SANTA BARBARA, Calif., Feb. 1, 2011 (GLOBE NEWSWIRE) -- Superconductor Technologies Inc. (Nasdaq:SCON) ("STI"), a world leader in the development and production of high temperature superconducting (HTS) materials and associated technologies, has successfully produced second generation (2G) HTS wire samples that meet requirements specified by customers for HTS AC power cable, superconducting fault current limiter (SFCL) and HTS wind turbine applications. Delivery of the samples for customer testing is expected to begin shortly. STI's strategic 2G HTS wire program utilizes its specialized HTS material deposition processes and volume manufacturing expertise to produce energy efficient, cost-effective and high performance HTS wire for next generation power applications and other attractive new markets. Jeff Quiram, STI's president and chief executive officer, said, "Achieving our goal of completing all three wire samples is an enormous accomplishment for STI's 2G HTS wire initiative. Each application has demanding technical requirements and our team worked very hard over the recent months to meet these wire performance objectives. We look forward to building on this success as we move closer to establishing future commercial relationships with our valued customers." STI's 2G HTS wire product development is focused on large markets where the advantages of HTS wire are recognized by the industry. STI's initial product roadmap targets three important applications:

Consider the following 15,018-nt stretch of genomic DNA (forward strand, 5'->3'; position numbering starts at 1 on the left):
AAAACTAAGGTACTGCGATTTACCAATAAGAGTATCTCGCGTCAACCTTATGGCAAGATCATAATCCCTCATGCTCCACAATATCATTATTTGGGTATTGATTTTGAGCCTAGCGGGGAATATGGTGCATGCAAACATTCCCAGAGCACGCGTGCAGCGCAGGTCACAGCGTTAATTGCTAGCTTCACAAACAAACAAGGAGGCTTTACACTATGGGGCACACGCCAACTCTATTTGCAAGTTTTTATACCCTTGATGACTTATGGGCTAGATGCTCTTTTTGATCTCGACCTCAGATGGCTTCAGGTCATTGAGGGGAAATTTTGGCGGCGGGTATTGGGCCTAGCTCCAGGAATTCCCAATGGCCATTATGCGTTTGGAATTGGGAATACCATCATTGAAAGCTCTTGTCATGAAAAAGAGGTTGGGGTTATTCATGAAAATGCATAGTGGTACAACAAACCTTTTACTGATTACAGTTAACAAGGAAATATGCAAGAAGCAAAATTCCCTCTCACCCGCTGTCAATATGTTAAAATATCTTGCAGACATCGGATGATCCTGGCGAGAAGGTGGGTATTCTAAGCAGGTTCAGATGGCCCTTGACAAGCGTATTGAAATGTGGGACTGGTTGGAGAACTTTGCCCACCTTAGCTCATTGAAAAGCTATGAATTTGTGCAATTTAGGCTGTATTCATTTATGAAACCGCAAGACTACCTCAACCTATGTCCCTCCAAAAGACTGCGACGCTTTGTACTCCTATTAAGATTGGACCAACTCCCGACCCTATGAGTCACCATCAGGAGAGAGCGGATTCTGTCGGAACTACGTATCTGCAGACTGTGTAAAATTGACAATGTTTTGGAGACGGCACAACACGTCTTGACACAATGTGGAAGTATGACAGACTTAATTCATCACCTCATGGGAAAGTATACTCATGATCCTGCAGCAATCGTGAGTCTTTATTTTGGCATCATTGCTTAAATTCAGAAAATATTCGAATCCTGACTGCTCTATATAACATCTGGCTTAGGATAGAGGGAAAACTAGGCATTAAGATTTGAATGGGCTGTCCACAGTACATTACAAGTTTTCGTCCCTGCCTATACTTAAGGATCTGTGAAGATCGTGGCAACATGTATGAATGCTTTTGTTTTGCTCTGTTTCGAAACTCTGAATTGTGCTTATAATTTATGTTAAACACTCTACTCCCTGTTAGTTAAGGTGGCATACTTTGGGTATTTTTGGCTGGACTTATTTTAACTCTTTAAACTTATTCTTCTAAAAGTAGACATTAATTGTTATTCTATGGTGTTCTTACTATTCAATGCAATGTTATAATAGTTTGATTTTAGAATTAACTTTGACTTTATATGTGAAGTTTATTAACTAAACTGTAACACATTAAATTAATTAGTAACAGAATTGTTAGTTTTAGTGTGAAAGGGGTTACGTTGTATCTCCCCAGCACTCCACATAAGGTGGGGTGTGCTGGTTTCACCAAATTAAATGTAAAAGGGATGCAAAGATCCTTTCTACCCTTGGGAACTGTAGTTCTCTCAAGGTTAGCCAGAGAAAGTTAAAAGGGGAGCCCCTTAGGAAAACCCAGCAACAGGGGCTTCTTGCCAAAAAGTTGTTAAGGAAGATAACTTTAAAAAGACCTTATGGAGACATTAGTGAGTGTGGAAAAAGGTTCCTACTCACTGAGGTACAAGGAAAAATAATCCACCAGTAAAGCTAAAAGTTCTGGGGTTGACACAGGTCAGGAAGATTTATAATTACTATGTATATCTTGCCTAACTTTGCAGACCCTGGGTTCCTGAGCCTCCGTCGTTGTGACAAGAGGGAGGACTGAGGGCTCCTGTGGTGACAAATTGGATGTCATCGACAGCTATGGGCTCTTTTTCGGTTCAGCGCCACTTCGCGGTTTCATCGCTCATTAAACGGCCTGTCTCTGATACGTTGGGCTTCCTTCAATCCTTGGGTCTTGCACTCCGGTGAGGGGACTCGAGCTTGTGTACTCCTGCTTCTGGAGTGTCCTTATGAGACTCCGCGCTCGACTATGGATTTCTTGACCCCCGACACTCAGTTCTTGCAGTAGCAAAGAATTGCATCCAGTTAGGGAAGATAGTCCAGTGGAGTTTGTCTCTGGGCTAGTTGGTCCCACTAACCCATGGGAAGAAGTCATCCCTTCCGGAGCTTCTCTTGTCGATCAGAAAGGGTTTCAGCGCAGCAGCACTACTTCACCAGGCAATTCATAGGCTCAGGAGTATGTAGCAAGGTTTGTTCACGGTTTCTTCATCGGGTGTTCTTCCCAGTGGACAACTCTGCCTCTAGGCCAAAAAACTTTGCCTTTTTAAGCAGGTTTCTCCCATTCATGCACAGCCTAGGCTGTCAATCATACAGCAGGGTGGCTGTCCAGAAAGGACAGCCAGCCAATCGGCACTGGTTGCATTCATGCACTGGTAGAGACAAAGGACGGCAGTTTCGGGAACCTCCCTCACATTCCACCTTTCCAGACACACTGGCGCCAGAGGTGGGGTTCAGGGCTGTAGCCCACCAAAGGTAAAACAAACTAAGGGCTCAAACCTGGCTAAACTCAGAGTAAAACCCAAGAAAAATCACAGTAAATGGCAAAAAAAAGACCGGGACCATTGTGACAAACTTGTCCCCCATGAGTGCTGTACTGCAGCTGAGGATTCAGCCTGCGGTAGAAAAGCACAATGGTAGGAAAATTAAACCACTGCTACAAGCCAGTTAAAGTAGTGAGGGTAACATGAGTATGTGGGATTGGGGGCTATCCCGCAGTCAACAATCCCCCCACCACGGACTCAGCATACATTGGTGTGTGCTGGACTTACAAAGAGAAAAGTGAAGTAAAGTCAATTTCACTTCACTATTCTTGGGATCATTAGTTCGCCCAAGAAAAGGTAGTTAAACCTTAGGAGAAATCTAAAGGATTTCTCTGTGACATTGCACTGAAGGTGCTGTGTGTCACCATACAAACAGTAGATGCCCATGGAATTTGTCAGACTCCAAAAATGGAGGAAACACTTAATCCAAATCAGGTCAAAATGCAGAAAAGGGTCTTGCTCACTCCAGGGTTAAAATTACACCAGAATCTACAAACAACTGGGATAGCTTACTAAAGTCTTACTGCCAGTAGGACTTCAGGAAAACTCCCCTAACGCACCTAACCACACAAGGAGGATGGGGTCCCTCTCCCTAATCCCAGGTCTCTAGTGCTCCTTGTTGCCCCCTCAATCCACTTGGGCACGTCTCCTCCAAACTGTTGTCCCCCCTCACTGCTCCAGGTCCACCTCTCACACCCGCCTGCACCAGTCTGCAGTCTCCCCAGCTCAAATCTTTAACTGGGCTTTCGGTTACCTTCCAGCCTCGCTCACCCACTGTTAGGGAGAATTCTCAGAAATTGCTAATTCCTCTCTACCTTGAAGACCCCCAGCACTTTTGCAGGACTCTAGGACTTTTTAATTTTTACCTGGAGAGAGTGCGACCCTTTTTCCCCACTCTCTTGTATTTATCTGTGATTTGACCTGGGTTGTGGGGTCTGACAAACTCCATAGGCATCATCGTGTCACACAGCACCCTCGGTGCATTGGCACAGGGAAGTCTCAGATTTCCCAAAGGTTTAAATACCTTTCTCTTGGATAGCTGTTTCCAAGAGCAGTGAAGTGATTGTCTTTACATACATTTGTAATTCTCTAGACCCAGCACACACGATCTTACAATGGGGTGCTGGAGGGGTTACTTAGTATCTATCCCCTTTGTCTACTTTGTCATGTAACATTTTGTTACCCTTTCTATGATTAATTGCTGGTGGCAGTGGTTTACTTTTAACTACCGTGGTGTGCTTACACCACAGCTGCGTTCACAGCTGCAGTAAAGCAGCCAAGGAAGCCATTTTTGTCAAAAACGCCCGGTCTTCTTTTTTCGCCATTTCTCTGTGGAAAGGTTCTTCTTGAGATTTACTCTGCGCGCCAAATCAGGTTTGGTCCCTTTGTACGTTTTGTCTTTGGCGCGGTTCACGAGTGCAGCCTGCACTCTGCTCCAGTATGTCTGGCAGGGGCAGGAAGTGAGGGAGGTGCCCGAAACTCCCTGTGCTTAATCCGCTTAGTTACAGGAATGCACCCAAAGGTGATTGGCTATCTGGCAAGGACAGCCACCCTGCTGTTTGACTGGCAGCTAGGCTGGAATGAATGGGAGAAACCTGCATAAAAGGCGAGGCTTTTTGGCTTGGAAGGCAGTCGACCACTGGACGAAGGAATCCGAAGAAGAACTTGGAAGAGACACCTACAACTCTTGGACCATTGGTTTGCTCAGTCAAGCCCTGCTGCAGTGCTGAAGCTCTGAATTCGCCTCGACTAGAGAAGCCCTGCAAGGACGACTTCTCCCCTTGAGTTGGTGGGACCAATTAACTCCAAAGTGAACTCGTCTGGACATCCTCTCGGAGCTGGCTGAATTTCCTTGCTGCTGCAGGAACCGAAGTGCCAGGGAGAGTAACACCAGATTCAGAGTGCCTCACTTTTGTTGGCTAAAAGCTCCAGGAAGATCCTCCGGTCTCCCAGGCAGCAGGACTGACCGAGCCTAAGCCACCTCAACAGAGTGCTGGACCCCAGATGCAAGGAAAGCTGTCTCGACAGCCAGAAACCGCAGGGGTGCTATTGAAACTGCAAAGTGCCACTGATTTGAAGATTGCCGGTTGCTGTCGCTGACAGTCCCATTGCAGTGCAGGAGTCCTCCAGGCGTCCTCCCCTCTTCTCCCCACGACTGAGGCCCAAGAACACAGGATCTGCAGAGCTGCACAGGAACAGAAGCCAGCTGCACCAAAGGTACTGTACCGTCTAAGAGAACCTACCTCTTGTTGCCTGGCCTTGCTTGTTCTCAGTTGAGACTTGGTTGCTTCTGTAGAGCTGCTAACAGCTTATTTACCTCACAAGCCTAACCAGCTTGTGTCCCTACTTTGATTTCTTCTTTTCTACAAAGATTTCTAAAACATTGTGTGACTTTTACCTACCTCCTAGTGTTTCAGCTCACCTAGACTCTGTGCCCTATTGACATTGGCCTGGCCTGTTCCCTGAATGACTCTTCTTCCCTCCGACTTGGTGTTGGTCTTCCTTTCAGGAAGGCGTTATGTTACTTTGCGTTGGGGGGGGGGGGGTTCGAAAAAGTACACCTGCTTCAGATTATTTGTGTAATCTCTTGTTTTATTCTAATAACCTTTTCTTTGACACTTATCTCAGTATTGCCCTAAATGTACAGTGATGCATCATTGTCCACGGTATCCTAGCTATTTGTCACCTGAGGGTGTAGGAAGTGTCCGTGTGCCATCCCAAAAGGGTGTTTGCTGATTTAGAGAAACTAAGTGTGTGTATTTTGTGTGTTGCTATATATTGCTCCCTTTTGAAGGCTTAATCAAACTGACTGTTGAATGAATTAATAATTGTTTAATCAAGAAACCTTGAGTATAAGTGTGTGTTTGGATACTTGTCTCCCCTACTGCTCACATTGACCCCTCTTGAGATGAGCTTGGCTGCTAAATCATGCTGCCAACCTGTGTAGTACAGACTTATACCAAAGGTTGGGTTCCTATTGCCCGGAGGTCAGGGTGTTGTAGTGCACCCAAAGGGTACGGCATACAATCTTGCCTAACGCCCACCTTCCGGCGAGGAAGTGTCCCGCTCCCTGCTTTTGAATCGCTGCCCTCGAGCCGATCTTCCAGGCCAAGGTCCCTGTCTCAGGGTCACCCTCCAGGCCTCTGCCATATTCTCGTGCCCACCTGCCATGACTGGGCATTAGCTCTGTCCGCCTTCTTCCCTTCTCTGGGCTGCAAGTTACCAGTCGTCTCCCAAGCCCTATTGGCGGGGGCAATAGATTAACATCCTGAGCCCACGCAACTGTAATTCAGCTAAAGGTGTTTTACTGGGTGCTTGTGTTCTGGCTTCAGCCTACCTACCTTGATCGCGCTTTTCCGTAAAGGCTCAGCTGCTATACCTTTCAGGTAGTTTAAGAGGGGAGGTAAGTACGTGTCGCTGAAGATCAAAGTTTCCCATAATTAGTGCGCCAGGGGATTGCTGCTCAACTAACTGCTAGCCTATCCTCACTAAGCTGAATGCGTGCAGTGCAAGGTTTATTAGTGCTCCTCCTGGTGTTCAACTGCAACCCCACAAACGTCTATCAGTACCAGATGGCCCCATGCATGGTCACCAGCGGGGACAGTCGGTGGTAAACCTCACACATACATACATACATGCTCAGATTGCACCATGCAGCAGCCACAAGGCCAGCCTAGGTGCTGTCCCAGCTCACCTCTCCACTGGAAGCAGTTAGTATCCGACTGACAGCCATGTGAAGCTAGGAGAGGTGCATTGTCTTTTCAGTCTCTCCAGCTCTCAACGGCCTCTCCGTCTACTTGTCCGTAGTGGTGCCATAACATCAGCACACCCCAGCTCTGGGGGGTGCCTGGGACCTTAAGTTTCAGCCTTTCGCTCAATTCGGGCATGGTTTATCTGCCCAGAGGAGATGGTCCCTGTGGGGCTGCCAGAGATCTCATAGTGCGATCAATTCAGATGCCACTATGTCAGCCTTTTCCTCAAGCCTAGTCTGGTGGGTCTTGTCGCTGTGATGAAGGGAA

- Superconducting High Power Transmission Cables: HTS advanced power transmission cable transmits five to twenty times the electrical power of traditional copper or aluminum cables with much improved efficiency.
- Superconducting Fault Current Limiters (SFCL): SFCLs act like powerful surge protectors, preventing harmful faults from taking down costly substation equipment. SFCLs enable the energy efficient connections of distributed power sources to the grid, fast reliable grid protection, and utilize smart grid design criteria.
- Superconducting Wind Turbine Generators: Superconducting wind turbines allow utilities to add more "power per tower" by significantly reducing turbine size and weight and improving power generation efficiency.